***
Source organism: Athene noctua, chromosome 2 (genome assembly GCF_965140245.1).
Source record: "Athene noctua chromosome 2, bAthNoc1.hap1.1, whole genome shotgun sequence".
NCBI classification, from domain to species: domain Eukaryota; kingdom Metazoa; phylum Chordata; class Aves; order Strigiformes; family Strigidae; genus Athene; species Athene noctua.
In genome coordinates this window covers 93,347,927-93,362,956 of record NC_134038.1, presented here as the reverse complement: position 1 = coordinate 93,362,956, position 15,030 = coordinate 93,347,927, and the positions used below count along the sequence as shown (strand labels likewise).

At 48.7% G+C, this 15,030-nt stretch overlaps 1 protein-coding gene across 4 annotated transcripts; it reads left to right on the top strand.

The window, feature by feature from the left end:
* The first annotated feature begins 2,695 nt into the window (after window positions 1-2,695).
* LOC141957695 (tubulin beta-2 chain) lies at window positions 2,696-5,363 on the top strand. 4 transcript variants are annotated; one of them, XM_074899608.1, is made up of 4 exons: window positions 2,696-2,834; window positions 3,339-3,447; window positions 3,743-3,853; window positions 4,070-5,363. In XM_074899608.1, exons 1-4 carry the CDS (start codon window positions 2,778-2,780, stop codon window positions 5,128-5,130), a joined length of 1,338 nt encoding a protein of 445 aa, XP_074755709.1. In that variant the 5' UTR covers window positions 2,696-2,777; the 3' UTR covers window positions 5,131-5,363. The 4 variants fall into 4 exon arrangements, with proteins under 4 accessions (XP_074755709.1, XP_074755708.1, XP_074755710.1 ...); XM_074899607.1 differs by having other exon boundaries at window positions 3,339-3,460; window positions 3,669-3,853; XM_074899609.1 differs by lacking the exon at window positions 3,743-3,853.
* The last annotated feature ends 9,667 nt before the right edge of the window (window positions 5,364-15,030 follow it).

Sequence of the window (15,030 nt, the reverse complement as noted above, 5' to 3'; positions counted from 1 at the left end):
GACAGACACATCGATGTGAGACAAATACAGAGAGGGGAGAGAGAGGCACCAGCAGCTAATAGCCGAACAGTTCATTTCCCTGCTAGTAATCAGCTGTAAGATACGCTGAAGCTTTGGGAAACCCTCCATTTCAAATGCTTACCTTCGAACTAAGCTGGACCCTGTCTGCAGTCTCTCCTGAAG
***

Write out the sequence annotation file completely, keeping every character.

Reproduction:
Source organism: Athene noctua, chromosome 2 (genome assembly GCF_965140245.1).
Source record: "Athene noctua chromosome 2, bAthNoc1.hap1.1, whole genome shotgun sequence".
NCBI classification, from domain to species: domain Eukaryota; kingdom Metazoa; phylum Chordata; class Aves; order Strigiformes; family Strigidae; genus Athene; species Athene noctua.
In genome coordinates this window covers 93,347,927-93,362,956 of record NC_134038.1, presented here as the reverse complement: position 1 = coordinate 93,362,956, position 15,030 = coordinate 93,347,927, and the positions used below count along the sequence as shown (strand labels likewise).

At 48.7% G+C, this 15,030-nt stretch overlaps 1 protein-coding gene across 4 annotated transcripts; it reads left to right on the top strand.

The window, feature by feature from the left end:
* The first annotated feature begins 2,695 nt into the window (after window positions 1-2,695).
* LOC141957695 (tubulin beta-2 chain) lies at window positions 2,696-5,363 on the top strand. 4 transcript variants are annotated; one of them, XM_074899608.1, is made up of 4 exons: window positions 2,696-2,834; window positions 3,339-3,447; window positions 3,743-3,853; window positions 4,070-5,363. In XM_074899608.1, exons 1-4 carry the CDS (start codon window positions 2,778-2,780, stop codon window positions 5,128-5,130), a joined length of 1,338 nt encoding a protein of 445 aa, XP_074755709.1. In that variant the 5' UTR covers window positions 2,696-2,777; the 3' UTR covers window positions 5,131-5,363. The 4 variants fall into 4 exon arrangements, with proteins under 4 accessions (XP_074755709.1, XP_074755708.1, XP_074755710.1 ...); XM_074899607.1 differs by having other exon boundaries at window positions 3,339-3,460; window positions 3,669-3,853; XM_074899609.1 differs by lacking the exon at window positions 3,743-3,853.
* The last annotated feature ends 9,667 nt before the right edge of the window (window positions 5,364-15,030 follow it).

Sequence of the window (15,030 nt, the reverse complement as noted above, 5' to 3'; positions counted from 1 at the left end):
GACAGACACATCGATGTGAGACAAATACAGAGAGGGGAGAGAGAGGCACCAGCAGCTAATAGCCGAACAGTTCATTTCCCTGCTAGTAATCAGCTGTAAGATACGCTGAAGCTTTGGGAAACCCTCCATTTCAAATGCTTACCTTCGAACTAAGCTGGACCCTGTCTGCAGTCTCTCCTGAAG